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Elon Musk is beefing up Tesla Inc.'s litigation department, and he's seeking a team of "hardcore streetfighters" down for some blood and who will report directly to him. What he's not looking for: the "white-shoe" lawyers over at Perkins Coie LLP or Cooley LLP, according to Musk's Twitter announcement.
The legal industry had another busy week as law firms expanded their footprint with new hires. Meanwhile, a new study showed attrition rates are higher for nonwhite attorneys. Test your legal news savvy here with Law360 Pulse’s weekly quiz.
The percentage of people of color and women on state high court benches nationwide ticked up slightly over the past year, but many courts around the nation still have a long way to go before they reflect the wider population, according to a report released Friday.
Grant & Eisenhofer PA securing the lead counsel role in an investor suit against Peloton and Pryor Cashman LLP representing an organization owned by Kevin Durant in a soccer team investment lead this edition of Law360 Pulse's Spotlight On Mid-Law Work, recapping the top matters for Mid-Law firms from May 6 to 20.
An appellate court in Texas partially overturned a jury verdict in a breach of contract dispute Thursday, ruling that Houston firm Ramey LLP didn't have to pay $90,000 in legal expenses to its opponent.
Foley & Lardner LLP announced pay raises for associates effective in August, with its new salaries differing somewhat from the prevailing scale set by Cravath Swaine & Moore LLP in late February, Law360 Pulse learned on Thursday.
Dallas newcomer Snell & Wilmer LLP announced this week that it has found a long-term home in the city's Uptown neighborhood, giving it room to grow as it continues to add new attorneys to the office.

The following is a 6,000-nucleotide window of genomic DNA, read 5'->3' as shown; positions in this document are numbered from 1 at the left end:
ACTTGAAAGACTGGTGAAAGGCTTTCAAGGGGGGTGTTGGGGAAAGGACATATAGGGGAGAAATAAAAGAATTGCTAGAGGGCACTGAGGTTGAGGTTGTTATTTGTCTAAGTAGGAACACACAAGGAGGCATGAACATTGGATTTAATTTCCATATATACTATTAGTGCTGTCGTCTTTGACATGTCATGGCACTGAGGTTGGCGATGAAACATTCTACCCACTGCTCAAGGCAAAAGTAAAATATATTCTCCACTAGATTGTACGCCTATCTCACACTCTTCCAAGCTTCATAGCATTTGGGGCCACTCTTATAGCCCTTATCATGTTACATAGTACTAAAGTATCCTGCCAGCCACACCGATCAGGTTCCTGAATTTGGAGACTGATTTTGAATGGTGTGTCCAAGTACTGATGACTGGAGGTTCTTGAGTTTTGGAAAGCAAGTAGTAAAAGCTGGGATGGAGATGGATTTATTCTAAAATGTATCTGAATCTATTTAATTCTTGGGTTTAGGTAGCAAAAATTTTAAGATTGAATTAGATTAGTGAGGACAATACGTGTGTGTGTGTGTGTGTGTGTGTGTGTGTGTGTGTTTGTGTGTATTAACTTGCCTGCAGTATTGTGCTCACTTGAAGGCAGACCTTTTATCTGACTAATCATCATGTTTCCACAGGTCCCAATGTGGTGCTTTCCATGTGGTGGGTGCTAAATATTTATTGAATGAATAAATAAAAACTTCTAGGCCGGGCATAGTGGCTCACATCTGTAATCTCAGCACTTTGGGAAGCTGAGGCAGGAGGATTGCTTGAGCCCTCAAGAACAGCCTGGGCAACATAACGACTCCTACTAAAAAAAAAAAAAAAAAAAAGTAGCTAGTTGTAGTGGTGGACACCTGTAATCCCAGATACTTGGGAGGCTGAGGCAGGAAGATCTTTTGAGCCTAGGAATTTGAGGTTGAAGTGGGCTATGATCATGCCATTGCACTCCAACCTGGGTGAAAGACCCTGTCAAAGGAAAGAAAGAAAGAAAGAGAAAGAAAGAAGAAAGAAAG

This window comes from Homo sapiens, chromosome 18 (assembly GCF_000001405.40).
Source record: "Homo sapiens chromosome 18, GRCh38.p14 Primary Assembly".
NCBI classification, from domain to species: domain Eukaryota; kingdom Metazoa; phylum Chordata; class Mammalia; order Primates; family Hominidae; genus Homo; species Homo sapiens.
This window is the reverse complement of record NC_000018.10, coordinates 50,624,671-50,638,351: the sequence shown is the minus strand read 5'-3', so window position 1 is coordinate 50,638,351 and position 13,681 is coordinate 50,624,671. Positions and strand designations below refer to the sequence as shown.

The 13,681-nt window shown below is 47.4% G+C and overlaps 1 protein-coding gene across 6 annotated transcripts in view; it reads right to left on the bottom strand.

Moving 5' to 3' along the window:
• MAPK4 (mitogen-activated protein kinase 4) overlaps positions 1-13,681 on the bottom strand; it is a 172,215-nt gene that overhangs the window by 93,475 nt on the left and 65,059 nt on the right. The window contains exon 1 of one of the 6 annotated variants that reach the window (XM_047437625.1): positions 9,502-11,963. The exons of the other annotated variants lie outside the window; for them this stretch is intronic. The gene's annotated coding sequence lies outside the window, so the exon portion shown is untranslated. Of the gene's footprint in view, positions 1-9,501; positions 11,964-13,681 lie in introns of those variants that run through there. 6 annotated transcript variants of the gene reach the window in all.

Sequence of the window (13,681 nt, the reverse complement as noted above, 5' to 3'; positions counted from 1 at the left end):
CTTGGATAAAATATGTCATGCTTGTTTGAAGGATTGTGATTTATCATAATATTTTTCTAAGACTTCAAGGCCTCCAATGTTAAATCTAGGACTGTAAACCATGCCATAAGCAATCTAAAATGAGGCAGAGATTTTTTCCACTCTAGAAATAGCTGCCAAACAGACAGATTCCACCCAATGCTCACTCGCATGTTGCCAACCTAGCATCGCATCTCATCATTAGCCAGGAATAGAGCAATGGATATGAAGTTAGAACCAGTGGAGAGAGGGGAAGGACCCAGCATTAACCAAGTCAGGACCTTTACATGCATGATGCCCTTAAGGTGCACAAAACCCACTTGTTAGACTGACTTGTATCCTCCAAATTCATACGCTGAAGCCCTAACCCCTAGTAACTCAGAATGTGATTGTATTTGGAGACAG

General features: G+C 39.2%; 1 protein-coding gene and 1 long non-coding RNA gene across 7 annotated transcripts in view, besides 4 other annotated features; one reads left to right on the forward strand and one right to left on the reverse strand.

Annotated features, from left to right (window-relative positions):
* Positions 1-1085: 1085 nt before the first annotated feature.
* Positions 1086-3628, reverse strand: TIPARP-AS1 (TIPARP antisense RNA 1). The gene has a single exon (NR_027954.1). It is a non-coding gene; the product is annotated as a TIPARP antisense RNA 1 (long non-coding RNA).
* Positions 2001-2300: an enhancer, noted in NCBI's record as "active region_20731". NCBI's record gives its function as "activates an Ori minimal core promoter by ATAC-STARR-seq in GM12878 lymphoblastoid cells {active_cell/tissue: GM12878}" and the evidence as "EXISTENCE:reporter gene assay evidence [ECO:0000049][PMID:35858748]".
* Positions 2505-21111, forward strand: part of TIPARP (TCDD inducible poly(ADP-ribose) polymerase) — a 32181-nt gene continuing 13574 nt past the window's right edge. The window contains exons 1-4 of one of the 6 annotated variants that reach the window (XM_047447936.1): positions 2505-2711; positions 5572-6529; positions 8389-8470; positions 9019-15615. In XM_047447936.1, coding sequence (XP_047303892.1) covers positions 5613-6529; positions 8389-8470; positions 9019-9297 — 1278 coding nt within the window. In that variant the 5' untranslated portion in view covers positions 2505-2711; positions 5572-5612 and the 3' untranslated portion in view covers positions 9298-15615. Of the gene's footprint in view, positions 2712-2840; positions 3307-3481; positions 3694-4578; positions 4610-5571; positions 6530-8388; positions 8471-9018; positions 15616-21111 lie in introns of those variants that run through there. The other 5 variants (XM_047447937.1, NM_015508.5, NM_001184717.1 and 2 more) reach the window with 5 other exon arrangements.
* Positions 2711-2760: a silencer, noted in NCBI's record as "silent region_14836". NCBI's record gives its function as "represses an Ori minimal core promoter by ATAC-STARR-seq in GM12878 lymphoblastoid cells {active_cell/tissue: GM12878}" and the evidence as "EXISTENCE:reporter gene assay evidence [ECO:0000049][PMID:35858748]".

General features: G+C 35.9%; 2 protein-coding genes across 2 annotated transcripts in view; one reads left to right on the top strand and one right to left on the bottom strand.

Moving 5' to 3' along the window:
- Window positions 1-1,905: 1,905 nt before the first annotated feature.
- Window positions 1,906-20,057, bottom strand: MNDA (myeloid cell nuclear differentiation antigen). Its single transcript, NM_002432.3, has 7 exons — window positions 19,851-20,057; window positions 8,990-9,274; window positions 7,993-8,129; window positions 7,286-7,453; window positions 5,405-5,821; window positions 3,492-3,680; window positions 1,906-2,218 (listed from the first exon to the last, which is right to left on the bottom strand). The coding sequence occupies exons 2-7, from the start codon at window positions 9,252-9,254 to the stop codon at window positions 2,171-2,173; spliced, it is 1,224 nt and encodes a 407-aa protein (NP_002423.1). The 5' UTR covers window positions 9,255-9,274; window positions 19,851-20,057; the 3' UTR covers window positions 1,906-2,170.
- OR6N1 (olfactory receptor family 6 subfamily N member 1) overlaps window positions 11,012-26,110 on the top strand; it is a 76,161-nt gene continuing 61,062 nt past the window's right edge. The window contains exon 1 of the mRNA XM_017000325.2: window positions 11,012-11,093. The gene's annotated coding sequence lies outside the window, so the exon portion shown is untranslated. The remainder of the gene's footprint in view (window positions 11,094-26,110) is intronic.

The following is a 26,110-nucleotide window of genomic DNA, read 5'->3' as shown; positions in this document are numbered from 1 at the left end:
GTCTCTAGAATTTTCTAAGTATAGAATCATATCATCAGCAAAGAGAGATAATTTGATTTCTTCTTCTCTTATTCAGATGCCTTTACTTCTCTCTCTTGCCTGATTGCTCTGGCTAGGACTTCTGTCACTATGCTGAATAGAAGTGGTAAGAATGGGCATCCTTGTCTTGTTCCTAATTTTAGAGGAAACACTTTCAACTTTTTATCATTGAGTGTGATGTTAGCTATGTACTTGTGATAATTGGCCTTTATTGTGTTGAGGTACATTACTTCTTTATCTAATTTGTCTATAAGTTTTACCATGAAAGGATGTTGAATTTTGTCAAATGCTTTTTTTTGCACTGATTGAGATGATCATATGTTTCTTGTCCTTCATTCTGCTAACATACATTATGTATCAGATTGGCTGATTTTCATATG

Asana, SharePoint, Wufoo, Sprout Social, Google Docs, SQL database and PowerBI are all fairly typical technologies for law firms to use in their marketing and business development efforts, but Detroit-based Clark Hill has leveraged those ordinary technologies for some interesting uses, earning it a recent international award.
Dallas-based Malone Frost Martin PLLC has ventured into Florida with a new satellite office location in Jacksonville with the addition of a senior associate attorney who will head up the new shop.
Littler Mendelson PC said Thursday that it has picked a shareholder from its Miami office who founded Littler CaseSmart and Littler onDemand to be its first chief data officer.
Reed Smith LLP announced a two-year plan on Wednesday that promised a 20% reduction in its carbon footprint by 2024 and that would provide its attorneys with billable hour credits to work on sustainability initiatives.
Firms are facing higher payouts on legal malpractice insurance claims this year because of an increasingly active lateral recruitment market and rapidly changing laws, according to a new report by insurance broker Ames & Gough.
Mental health questions on character and fitness questionnaires are meant to safeguard the future clients of would-be attorneys, but they’ve also drawn criticism for being invasive and irrelevant. Could the pandemic usher in a sea change as it alters attitudes toward mental illness?
The in-house lawyer who rebuilt Baker Hughes Inc.'s compliance department after its landmark bribery scandal in 2007, and who became known as the dean of compliance in the energy industry, quietly slipped into retirement this month.
Yvette Ostolaza, who took the reins of Sidley Austin LLP's management committee earlier this month, says the law firm is poised to hit $3 billion in revenue this year even as the industry continues to face unprecedented disruption.